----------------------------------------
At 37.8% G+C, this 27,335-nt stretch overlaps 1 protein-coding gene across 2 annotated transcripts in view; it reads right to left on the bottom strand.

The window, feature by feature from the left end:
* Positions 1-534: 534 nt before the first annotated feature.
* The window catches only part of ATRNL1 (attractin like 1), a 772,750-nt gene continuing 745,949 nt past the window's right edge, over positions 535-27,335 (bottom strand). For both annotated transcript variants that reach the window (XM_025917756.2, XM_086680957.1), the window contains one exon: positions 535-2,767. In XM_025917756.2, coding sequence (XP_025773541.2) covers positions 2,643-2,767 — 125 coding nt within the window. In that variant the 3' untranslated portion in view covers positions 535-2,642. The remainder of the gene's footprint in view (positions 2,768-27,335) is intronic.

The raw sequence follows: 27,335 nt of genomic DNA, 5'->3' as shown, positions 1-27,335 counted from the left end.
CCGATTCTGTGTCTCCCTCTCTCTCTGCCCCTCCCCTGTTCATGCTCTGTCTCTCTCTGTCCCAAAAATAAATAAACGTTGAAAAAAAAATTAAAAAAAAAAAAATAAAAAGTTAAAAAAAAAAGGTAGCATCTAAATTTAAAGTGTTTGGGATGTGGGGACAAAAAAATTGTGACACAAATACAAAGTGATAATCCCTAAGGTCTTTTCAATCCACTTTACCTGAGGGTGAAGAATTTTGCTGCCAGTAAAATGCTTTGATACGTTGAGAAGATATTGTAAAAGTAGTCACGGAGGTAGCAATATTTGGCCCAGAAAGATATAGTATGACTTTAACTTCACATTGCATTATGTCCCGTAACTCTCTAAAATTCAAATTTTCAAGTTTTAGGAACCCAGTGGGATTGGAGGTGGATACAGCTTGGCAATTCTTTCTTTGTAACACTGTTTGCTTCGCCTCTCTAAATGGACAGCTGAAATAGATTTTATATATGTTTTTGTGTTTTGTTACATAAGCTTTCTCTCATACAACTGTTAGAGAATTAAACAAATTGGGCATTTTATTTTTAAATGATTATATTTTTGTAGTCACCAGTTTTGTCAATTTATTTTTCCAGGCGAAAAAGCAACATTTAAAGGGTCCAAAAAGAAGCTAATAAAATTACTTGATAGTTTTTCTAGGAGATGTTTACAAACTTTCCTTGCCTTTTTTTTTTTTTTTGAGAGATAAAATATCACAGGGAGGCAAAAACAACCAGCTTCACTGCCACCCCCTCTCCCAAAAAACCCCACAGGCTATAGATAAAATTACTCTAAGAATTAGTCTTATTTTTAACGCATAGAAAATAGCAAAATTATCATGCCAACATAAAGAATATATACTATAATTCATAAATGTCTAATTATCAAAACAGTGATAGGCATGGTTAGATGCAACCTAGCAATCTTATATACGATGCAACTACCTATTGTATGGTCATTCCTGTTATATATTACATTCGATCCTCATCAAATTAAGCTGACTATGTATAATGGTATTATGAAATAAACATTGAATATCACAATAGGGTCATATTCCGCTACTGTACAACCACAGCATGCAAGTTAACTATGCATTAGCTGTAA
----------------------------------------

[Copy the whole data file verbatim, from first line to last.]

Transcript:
At 37.8% G+C, this 27,335-nt stretch overlaps 1 protein-coding gene across 2 annotated transcripts in view; it reads right to left on the bottom strand.

The window, feature by feature from the left end:
* Positions 1-534: 534 nt before the first annotated feature.
* The window catches only part of ATRNL1 (attractin like 1), a 772,750-nt gene continuing 745,949 nt past the window's right edge, over positions 535-27,335 (bottom strand). For both annotated transcript variants that reach the window (XM_025917756.2, XM_086680957.1), the window contains one exon: positions 535-2,767. In XM_025917756.2, coding sequence (XP_025773541.2) covers positions 2,643-2,767 — 125 coding nt within the window. In that variant the 3' untranslated portion in view covers positions 535-2,642. The remainder of the gene's footprint in view (positions 2,768-27,335) is intronic.

The raw sequence follows: 27,335 nt of genomic DNA, 5'->3' as shown, positions 1-27,335 counted from the left end.
CCGATTCTGTGTCTCCCTCTCTCTCTGCCCCTCCCCTGTTCATGCTCTGTCTCTCTCTGTCCCAAAAATAAATAAACGTTGAAAAAAAAATTAAAAAAAAAAAAATAAAAAGTTAAAAAAAAAAGGTAGCATCTAAATTTAAAGTGTTTGGGATGTGGGGACAAAAAAATTGTGACACAAATACAAAGTGATAATCCCTAAGGTCTTTTCAATCCACTTTACCTGAGGGTGAAGAATTTTGCTGCCAGTAAAATGCTTTGATACGTTGAGAAGATATTGTAAAAGTAGTCACGGAGGTAGCAATATTTGGCCCAGAAAGATATAGTATGACTTTAACTTCACATTGCATTATGTCCCGTAACTCTCTAAAATTCAAATTTTCAAGTTTTAGGAACCCAGTGGGATTGGAGGTGGATACAGCTTGGCAATTCTTTCTTTGTAACACTGTTTGCTTCGCCTCTCTAAATGGACAGCTGAAATAGATTTTATATATGTTTTTGTGTTTTGTTACATAAGCTTTCTCTCATACAACTGTTAGAGAATTAAACAAATTGGGCATTTTATTTTTAAATGATTATATTTTTGTAGTCACCAGTTTTGTCAATTTATTTTTCCAGGCGAAAAAGCAACATTTAAAGGGTCCAAAAAGAAGCTAATAAAATTACTTGATAGTTTTTCTAGGAGATGTTTACAAACTTTCCTTGCCTTTTTTTTTTTTTTTGAGAGATAAAATATCACAGGGAGGCAAAAACAACCAGCTTCACTGCCACCCCCTCTCCCAAAAAACCCCACAGGCTATAGATAAAATTACTCTAAGAATTAGTCTTATTTTTAACGCATAGAAAATAGCAAAATTATCATGCCAACATAAAGAATATATACTATAATTCATAAATGTCTAATTATCAAAACAGTGATAGGCATGGTTAGATGCAACCTAGCAATCTTATATACGATGCAACTACCTATTGTATGGTCATTCCTGTTATATATTACATTCGATCCTCATCAAATTAAGCTGACTATGTATAATGGTATTATGAAATAAACATTGAATATCACAATAGGGTCATATTCCGCTACTGTACAACCACAGCATGCAAGTTAACTATGCATTAGCTGTAA